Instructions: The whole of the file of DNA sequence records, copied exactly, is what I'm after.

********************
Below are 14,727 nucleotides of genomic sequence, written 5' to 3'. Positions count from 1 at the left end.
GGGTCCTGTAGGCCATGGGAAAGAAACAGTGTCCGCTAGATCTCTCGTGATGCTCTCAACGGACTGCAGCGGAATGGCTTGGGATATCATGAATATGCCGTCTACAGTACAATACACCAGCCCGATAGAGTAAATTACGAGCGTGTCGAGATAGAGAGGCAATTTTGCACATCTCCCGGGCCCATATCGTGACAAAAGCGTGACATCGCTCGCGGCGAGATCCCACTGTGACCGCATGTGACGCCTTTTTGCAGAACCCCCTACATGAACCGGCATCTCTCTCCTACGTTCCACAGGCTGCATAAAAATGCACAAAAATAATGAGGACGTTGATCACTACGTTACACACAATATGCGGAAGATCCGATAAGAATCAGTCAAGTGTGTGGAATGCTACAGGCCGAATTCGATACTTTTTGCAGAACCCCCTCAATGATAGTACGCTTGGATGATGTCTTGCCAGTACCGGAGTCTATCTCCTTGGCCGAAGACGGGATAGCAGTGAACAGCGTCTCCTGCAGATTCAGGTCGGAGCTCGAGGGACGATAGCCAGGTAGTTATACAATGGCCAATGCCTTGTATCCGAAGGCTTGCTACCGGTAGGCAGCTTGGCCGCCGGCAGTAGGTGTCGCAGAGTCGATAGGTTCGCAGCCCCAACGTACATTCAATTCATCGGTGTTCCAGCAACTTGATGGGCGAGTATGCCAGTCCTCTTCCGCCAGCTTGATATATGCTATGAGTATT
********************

Below are 14,727 nucleotides of genomic sequence, written 5' to 3'. Positions count from 1 at the left end.
GGGTCCTGTAGGCCATGGGAAAGAAACAGTGTCCGCTAGATCTCTCGTGATGCTCTCAACGGACTGCAGCGGAATGGCTTGGGATATCATGAATATGCCGTCTACAGTACAATACACCAGCCCGATAGAGTAAATTACGAGCGTGTCGAGATAGAGAGGCAATTTTGCACATCTCCCGGGCCCATATCGTGACAAAAGCGTGACATCGCTCGCGGCGAGATCCCACTGTGACCGCATGTGACGCCTTTTTGCAGAACCCCCTACATGAACCGGCATCTCTCTCCTACGTTCCACAGGCTGCATAAAAATGCACAAAAATAATGAGGACGTTGATCACTACGTTACACACAATATGCGGAAGATCCGATAAGAATCAGTCAAGTGTGTGGAATGCTACAGGCCGAATTCGATACTTTTTGCAGAACCCCCTCAATGATAGTACGCTTGGATGATGTCTTGCCAGTACCGGAGTCTATCTCCTTGGCCGAAGACGGGATAGCAGTGAACAGCGTCTCCTGCAGATTCAGGTCGGAGCTCGAGGGACGATAGCCAGGTAGTTATACAATGGCCAATGCCTTGTATCCGAAGGCTTGCTACCGGTAGGCAGCTTGGCCGCCGGCAGTAGGTGTCGCAGAGTCGATAGGTTCGCAGCCCCAACGTACATTCAATTCATCGGTGTTCCAGCAACTTGATGGGCGAGTATGCCAGTCCTCTTCCGCCAGCTTGATATATGCTATGAGTATT